As news of the turmoil in Tibet reaches Chinese netizens, reactions on Chinese Twitter-clones Fanfou.com and Jiwai.de are mostly of astonishment according to a search on Twifan. Meanwhile, on Twitter, whose users are mostly from other countries, reactions are less surprised, according to Tweet Scan. Again, I’m not a pro translator, so by all means, send corrections. [Thanks wgj, twice, but I’m keeping “underdog” cuz I like it; thx kdobson]
ＴＡＮ 大家现在知道拉萨的新闻吗 [Everybody now know the news on Tibet?]
乱云/Akay 不知道拉萨今天的情况怎样了，哎。[Don’t know how the situation is in Lhasa today, whats going on?]
sprife 拉萨暴动，很担心！[Tibetan rebellion, really worried!]
李清扬cherry 达赖集团在拉萨策划骚乱活动 [Dalai Clique scheme behind Lhasa riots]
虫仔 拉萨·西藏，台北·台湾：中国永远的刀痕。[Lhasa Tibet, Taipei Taiwan: China’s eternal scars.]
zbright 惊愕，西藏出现动乱 [holy crap, Tibet in turmoil]
Zola 支持西藏人民的抗争。[supports Tibetan People to stand up and fight.]
[Lhasa situation unclear. Still no news from friend’s younger brother in Lhasa on tour. This morning the BBC asked an expert on the Tibet problem to analyze this disturbance, he doesn’t believe its a plot by the Dalai Lama; moreover, unlike the riots 20 years ago, for the first time Han and Hui people have been attacked. He criticized Beijing for poor negotiation tactics: for too long, simply waiting for the Dalai Lama to die. But now besides the religious problem, there emerges new problems related to ethnicity and development.]
vinwolf 西藏 应该定性为恐怖袭击？[Tibet should be classified as a terrorist attack?]
无名 西藏这帮秃驴居然敢在两会期间制造不合谐因素。[Tibet’s bald weasels dare not to conform to a harmonious society during the Two Congresses.]
Qiushi 西藏喇嘛示威咯～给奥运会和两会的礼物 [Tibetan Lama demonstrators give Olympics and Two Congresses a present]
jobirn.com 据拉萨前方(在西藏旅游的朋友)发来的报道: 今天拉萨大暴乱 我刚刚逃回宾馆 我们已开始躲在一个藏民家里 他说几十年没有看到过这么严重的了 杀人,烧车 …
[From the Tibetan Front (a touring friend in Lhasa) comes this report: today in Lhasa huge riots I just fled the guesthouse We’re hiding out with a Tibetan family He says in all his years he’s never seen anything this serious – killings, burning cars…]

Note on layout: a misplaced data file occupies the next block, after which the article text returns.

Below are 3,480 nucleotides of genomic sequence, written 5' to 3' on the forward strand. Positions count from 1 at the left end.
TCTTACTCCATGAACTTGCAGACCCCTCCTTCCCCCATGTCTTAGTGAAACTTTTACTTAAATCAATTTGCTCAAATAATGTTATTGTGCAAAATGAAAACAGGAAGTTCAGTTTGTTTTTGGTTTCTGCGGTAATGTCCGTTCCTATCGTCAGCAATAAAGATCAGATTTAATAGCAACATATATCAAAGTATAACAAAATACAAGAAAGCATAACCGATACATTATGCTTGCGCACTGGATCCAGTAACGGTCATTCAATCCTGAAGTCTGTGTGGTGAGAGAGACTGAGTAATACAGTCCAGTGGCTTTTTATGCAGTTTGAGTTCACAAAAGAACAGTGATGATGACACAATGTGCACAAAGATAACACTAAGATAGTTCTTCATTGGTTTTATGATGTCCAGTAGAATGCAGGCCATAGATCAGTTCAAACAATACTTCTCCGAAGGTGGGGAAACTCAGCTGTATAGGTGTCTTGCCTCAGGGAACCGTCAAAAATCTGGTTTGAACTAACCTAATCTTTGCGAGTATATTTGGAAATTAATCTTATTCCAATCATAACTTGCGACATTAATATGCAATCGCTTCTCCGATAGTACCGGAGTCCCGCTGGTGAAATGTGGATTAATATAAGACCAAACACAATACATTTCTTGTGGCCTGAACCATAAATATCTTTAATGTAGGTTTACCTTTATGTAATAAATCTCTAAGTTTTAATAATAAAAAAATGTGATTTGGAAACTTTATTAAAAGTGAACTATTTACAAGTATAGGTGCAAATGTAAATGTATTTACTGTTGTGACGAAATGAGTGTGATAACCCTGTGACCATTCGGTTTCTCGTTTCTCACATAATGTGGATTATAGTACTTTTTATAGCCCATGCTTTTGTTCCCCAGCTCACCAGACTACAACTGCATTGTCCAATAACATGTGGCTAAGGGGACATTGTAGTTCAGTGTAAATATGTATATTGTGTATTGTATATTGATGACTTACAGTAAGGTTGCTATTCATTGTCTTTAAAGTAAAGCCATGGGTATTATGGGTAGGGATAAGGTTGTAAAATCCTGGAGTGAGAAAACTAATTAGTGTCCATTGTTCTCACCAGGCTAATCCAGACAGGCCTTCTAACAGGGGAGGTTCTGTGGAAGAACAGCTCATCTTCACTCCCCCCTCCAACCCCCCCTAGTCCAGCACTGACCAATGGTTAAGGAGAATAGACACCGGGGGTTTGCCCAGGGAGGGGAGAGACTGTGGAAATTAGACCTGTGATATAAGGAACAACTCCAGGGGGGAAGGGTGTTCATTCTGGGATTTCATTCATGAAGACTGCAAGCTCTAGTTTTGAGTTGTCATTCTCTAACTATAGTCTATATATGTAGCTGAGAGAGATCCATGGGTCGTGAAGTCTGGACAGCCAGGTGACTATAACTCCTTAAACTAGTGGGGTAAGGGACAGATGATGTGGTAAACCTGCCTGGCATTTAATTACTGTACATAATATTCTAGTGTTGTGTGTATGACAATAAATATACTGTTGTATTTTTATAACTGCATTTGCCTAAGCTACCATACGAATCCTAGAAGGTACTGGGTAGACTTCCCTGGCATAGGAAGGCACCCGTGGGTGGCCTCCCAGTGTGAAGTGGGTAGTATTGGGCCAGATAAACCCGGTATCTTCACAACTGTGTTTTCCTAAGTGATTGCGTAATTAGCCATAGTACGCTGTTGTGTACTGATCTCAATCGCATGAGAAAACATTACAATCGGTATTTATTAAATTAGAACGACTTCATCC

[Is the underdog always right? While at university in Nanchang, local people said that a local high school has Tibetan students who regularly beat up Han students, parents complain, school administrators said not to cause a fuss, because from teachers to the school to the education bureau to local leadership, the watchword is “accomodation”. It was a Han student who told me this story]
Meanwhile, this is what’s being tweeted in English on Twitter:
atosdps : When can you show us the real Tibet, my violent government!!!
quanmengli : Reading: “(可怜的美国佛教徒) Actor Gere calls for Olympics boycott if China mishandles Tibet – Yahoo! News”
lonniehodge : My professor friends in schools in regions around Tibet called into emergency meetings and warned of internal pro-independence spies
wwwdotjenna : wow, tibet. the world is watching.
squidlord : Oh, goodie, Tibet is in political upheaval again. Maybe they’ll kill enough people to get things straightened out, one way or another.
borekv : thinking about Tibet and also remembering Tiananmen Square Massacre http://tinyurl.com/2sa7o8
Watching the build up to the Olympics has been, for me, like watching the world’s biggest, slowest traffic accident. For a while now its been pretty obvious that alot of contentious issues about China were going to come to the front as we approach August 8th, but the problem is that there are two completely separate parallel worlds on these issues: the Chinese one, and the rest of us. Westerners have been exposed to rhetoric and information about Tibetan discontent, Darfur’s international and Chinese dimensions, and of course old chestnuts like Tiananmen provide a larger context of long term, ongoing problems. Meanwhile, Chinese mainlanders by and large have no knowledge of these events or issues. While for the rest of the world the Olympics will be largely a referendum on China’s ability to deal with what everyone else has talked about for years, for Chinese citizens it will be about China winning a beauty pageant of sorts.
Two Worlds, Two Dreams: prepare for the SchizOlympics.
Note: Chinese blogger Beifeng was relaying SMSes from a friend in Lhasa, but since only one message about the military headed to Jokhang Temple, there have been no further updates.